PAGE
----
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  • The Nasdaq Composite closed at a record high, adding 63.13 points, or 0.5%,
  • The S&P 500 gained 6.55 points or 0.18% and the Dow Jones Industrial Average fell 44.77 points, or 0.15%.

The US benchmarks were a mixed bag at the close on Wednesday, managing to finish off their session lows in the wake of the Federal Reserve’s less dovish than an expected policy statement and Fed Powell presser turnaround.

Growing hopes of deals on US fiscal stimulus as well as Brexit and the Federal Reserve’s pledge to keep its benchmark interest rate near zero offset concerns over the economic impact of COVID-19.

The Fed’s nod to tapering its QE programme after “substantial progress” was an initial concern for markets on the release of its statement. 

There was a moment there where markets were disappointed on the initial statement’s lack of clarity and inaction from the Fed.

The Federal Reserve noted near-term downside risks, but they have not been enough for a case for WAM extension which is what the market had been expecting.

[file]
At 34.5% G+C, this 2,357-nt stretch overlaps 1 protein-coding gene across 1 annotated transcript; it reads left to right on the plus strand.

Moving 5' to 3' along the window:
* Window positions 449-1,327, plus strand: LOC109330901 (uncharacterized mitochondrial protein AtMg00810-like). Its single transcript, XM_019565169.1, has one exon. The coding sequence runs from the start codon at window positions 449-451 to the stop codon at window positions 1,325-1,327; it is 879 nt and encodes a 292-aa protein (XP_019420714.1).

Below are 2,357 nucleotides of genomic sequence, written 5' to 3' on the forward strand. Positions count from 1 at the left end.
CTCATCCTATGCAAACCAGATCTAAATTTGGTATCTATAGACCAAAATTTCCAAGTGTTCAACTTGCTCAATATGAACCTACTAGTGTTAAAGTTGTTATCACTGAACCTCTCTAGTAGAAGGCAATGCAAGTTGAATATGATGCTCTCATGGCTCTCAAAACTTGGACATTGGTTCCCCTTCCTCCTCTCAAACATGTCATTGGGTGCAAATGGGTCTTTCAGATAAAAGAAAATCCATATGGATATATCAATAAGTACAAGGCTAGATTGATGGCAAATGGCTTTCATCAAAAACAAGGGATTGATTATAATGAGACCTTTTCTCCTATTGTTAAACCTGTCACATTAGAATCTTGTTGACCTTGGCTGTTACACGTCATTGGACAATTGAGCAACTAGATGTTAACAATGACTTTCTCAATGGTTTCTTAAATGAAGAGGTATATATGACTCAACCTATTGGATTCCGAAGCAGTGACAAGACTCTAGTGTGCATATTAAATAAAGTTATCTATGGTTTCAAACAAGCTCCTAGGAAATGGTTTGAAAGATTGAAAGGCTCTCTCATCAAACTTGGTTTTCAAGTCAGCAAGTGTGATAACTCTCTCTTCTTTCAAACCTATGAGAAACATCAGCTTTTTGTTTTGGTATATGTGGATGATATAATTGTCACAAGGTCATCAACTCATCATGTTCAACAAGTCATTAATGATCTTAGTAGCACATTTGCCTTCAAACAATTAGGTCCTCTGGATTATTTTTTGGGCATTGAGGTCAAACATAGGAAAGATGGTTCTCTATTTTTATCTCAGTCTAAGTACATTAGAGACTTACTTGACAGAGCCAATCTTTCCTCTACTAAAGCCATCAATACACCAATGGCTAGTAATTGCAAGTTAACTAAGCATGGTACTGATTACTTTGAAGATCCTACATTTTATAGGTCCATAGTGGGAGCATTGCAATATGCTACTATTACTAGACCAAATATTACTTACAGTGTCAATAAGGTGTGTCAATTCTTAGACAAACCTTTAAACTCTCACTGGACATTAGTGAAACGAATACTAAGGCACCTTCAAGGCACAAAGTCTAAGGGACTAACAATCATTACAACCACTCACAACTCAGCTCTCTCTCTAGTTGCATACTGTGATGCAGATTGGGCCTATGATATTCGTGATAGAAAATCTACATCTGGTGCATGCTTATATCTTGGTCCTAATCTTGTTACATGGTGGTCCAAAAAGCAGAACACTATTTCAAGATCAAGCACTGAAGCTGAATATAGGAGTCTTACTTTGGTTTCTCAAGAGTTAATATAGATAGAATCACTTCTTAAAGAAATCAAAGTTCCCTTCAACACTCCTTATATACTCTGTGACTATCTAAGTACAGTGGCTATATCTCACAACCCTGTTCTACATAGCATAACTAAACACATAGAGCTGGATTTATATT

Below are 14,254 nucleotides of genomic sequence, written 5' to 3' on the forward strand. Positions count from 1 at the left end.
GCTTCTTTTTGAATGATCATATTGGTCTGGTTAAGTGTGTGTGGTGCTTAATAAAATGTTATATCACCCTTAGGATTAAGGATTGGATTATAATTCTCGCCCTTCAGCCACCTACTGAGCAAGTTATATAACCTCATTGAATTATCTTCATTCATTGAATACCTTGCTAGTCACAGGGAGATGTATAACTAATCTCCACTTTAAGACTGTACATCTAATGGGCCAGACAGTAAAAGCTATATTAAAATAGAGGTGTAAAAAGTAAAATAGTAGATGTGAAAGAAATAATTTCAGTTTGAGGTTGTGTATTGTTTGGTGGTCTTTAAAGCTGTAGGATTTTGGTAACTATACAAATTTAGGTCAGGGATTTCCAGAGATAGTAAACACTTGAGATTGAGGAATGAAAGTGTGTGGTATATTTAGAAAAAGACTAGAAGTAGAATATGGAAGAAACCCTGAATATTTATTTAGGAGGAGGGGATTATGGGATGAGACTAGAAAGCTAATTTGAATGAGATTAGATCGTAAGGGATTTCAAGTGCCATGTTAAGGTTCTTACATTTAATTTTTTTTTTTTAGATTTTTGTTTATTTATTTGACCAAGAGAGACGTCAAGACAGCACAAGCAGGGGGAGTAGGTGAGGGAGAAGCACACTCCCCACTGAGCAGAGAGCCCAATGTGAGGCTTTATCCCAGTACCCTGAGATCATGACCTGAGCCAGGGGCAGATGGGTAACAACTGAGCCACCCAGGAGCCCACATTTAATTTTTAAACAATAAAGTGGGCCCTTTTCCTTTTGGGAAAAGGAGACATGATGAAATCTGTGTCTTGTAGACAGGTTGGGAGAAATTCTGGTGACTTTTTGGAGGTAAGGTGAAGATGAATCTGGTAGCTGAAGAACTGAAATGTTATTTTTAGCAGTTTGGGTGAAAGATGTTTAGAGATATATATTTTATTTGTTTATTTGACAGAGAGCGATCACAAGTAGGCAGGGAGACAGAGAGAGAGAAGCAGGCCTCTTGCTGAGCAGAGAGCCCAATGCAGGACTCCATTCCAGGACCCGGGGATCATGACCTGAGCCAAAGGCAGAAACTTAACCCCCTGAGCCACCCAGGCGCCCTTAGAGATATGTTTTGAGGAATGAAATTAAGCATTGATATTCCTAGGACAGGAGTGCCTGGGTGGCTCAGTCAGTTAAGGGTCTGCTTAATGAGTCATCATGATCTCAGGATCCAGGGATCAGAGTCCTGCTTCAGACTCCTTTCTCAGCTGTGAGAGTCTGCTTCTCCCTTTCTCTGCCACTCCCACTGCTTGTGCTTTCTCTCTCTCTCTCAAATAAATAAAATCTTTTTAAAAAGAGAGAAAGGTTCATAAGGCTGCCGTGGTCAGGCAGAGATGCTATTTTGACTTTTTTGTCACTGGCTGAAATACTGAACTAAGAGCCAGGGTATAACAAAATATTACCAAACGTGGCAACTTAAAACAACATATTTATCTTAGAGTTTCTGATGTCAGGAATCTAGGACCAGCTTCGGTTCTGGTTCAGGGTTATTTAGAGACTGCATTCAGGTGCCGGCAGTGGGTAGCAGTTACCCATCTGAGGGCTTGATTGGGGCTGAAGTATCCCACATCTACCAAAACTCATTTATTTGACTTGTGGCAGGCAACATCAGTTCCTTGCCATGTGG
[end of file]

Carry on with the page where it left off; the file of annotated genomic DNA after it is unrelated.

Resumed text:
However, the US central bank promised to keep the ball rolling in terms of supplying cash into the financial system.

US stocks also gained during the Fed’s presser and consequently, the Nasdaq Composite closed at a record high, adding 63.13 points, or 0.5%, to 12,658.19. The S&P 500 gained 6.55 points, or 0.18%, to 3,701.17. The Dow Jones Industrial Average fell 44.77 points, or 0.15%, to 30,154.54.

Jerome Powell’s opening statement was ”we will continue to provide powerful support until the recovery is complete.” 

Powell’s presser comments

”We have the ability to buy more bonds, or buy longer-term bonds, and may use it.”

”Any time we feel like economy could use stronger accommodation we ‘would be prepared to provide it.’

”When we see substantial progress we will say so ‘well in advance’ of tapering. Lowering QE is ‘some ways off.’

Meanwhile, a fiscal deal agreement remains elusive.

Biden: Does not think relief package will happen today

However, investors are already in anticipation of a fiscal deal and nominal yields may remain capped, keeping real rates reverting on a downward trajectory and supporting the stock market for the near and medium-term.

US data was raising red flags

”November Retail Sales fell 1.1% MoM following a downwardly revised -0.1% MoM in October (from +0.3%).

”Two consecutive months of faltering retail sales is now casting a long shadow over the recovery and highlight the fragility of activity despite the impressive rebound in Q3. Retail sales account for an estimated 35% of private consumption, the biggest component of GDP,” analysts at ANZ bank explained.

”The preliminary PMI report for December also highlighted a slowing economy. Due to regional COVID restrictions, the services PMI fell sharply.

The manufacturing PMI was stable.”